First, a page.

Updated: 10:55 p.m.
WESTWEGO, La. - The last time the Bengals came to New Orleans, native son Chris Henry had 100 yards, caught seven passes, and gave the youth football league standing on the sidelines in the corner of the end zone the thrill of the summer when he caught a 14-yard touchdown right in front of them.
That was the night they opened this preseason with stats that didn't count. But when they returned Tuesday to Henry's hometown on buses going over the Huey A. Long Bridge, named for another big-play guy, this one was for keeps. And like the man they called "Slim" always seemed to do, he put on another show.
"Look at all the people that came. It just shows you how many people Chris touched," said Bengals defensive tackle Domata Peko. "People came from all over the United States. T.J. Houshmandzadeh came all the way from Seattle."
Houshmandzadeh played alongside Henry at receiver for four seasons before signing with the Seahawks this year. Linebacker Brian Simmons, now an NFL scout, played with him for two seasons, and came from Florida. Reggie McNeal played with for one year and came from Texas to be a pallbearer. Ben Wilkerson played with him for two years and came from Baton Rouge.
They rejoined the Bengals to bury the star-crossed Henry, 26 years young and seemingly free of a troubled past, six days after he suffered a head injury falling out of the back of a pickup truck driven by his fiancée. Six days to wonder why the comeback story full of love and football and – what else is there? – was suddenly no longer.
"Tough to see him there. Tough," said Houshmandzadeh, blinking in the bright sun. "It's so tough because everyone liked Slim. You know that locker room. He never had a bad word to say about anybody."
That locker room arrived in a contingent headed by Bengals president Mike Brown and head coach Marvin Lewis at the Alario Center Tuesday morning with some wearing black ribbons bearing the name "Slim."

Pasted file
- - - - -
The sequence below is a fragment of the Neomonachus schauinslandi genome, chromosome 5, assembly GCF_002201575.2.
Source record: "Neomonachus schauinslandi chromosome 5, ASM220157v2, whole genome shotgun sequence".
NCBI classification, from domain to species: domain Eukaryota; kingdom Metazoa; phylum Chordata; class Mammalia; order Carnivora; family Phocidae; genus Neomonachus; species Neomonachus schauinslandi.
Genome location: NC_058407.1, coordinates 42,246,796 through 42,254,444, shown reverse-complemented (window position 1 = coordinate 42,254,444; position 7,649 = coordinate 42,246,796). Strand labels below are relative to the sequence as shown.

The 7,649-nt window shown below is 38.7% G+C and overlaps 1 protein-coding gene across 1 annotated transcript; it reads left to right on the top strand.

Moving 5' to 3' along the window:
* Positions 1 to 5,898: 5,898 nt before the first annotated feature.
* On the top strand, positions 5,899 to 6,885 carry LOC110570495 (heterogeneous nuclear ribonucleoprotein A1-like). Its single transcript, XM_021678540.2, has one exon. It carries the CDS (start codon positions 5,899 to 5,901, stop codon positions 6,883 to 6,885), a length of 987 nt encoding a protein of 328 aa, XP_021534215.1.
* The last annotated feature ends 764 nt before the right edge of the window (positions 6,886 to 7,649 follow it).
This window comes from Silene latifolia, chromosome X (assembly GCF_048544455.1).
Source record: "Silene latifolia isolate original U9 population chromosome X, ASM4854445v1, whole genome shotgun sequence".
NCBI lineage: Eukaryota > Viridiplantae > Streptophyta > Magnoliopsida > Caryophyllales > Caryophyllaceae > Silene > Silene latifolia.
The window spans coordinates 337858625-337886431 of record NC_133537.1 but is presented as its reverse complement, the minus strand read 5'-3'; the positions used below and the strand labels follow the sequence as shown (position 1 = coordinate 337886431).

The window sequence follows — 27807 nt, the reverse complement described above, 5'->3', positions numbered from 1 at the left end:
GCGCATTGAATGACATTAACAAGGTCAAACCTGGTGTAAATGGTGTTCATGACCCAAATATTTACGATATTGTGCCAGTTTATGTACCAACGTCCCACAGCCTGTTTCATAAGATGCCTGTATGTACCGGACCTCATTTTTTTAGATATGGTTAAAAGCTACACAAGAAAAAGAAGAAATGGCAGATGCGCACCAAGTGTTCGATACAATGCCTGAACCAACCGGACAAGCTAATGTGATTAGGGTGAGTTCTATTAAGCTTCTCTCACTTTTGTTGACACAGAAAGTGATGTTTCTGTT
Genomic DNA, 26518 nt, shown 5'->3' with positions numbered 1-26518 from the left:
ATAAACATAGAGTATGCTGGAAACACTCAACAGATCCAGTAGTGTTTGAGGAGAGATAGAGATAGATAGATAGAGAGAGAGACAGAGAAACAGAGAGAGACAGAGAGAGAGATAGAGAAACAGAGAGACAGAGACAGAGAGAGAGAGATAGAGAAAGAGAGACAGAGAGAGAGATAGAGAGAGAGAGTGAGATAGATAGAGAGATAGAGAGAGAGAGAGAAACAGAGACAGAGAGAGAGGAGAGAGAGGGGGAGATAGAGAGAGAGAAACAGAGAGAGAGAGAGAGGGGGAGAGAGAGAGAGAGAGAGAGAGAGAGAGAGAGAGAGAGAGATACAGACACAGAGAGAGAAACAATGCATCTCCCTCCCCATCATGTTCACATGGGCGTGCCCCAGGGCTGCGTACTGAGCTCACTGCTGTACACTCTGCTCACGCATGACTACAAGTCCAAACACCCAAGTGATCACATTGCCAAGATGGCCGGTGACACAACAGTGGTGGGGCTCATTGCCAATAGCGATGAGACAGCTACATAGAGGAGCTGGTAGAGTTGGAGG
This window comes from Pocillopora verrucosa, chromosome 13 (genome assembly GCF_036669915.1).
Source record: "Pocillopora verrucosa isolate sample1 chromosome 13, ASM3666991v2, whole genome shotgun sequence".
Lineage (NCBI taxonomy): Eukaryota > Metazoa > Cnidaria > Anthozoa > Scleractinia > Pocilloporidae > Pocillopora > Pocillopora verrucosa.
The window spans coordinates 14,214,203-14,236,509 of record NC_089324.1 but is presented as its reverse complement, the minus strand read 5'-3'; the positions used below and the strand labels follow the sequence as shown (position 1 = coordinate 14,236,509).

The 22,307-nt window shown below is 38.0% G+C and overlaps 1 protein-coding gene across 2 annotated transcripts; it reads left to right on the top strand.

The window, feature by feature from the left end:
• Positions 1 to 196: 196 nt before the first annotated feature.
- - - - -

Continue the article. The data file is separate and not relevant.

Quarterback Carson Palmer, who along with Lewis spoke at the funeral service attended by approximately 1,500 people, was accompanied by wife Shaelyn. Fellow Louisianan Andrew Whitworth, the left tackle, came with wife Melissa and recalled how he and Henry talked about loving spending the offseason back home.
"It was tough to see him there; he's a guy we all love," Whitworth said. "It's time for us to do some loving on his family."
Henry was dressed in a white suit with a teddy bear at his head and pictures of his family at his side. His mother greeted each member of the Bengals delegation, which numbered about 115 and also included wide receivers coach Mike Sheppard and strength coaches Chip Morton and Ray Oliver.
Rusty Guy, the Bengals director of security, gave the eulogy after two years of intense mentoring and monitoring with the help of Oliver and Bengals director of player relations Eric Ball led to a deep friendship. Guy drew on quotes from Jim Valvano to Vince Lombardi to Galatians, but he said it all himself when he offered, "I believe the reason we feel so sad is the realization that Chris had the fruit of the spirit and that his life was so full of promise. Chris knew he had this as well ... he recently got a new tattoo that read, "Blessed."
There had always been one constant before and after Henry changed his life, and that was his enormous talent at making big plays. He was still making them Tuesday when the man who suspended Henry three times for off-field transgressions showed up wearing a No. 15 pin on his lapel and pride in his voice.
"Everyone struggles, everyone makes mistakes in life, including yours truly," said Roger Goodell in the NFL commissioner's news conference before the service. "He was on the right path. He was doing all the right things. It just makes it all the more tragic. He seemed to be focused on the responsibilities to his family."
Goodell recalled that he spent a lot of time with Henry and when they talked, it was never about football but life.
"I think he understood as time went on how important his family was and the responsibilities to his family and that includes his NFL family. I think he really tried to take that seriously and he was a very positive person," Goodell said.
Henry had been called the poster child of Goodell's tough new conduct policy that claimed 14 games of a 55-game career. But Goodell disputed the characterization.
"I never looked at him that way. People forget he's a young man that had challenges in his life just like we all do," Goodell said. "He's a young man that made some decisions that he regretted, but he was on the right path and I'm proud of that, I'm proud of him, I'm proud of what he tried to do in his life. That's what makes it so much more tragic to see it all end so quickly."
There were real children there Tuesday. The four that belong to Henry. And the most gut-wrenching moment in the 75-minute service came when Henry's fiancée, Loleini Tonga, the person that Lewis praised for giving Henry stability, said it was Henry that changed her life. As she wept, one of their children grabbed at the microphone with the words, "Mommy, mommy."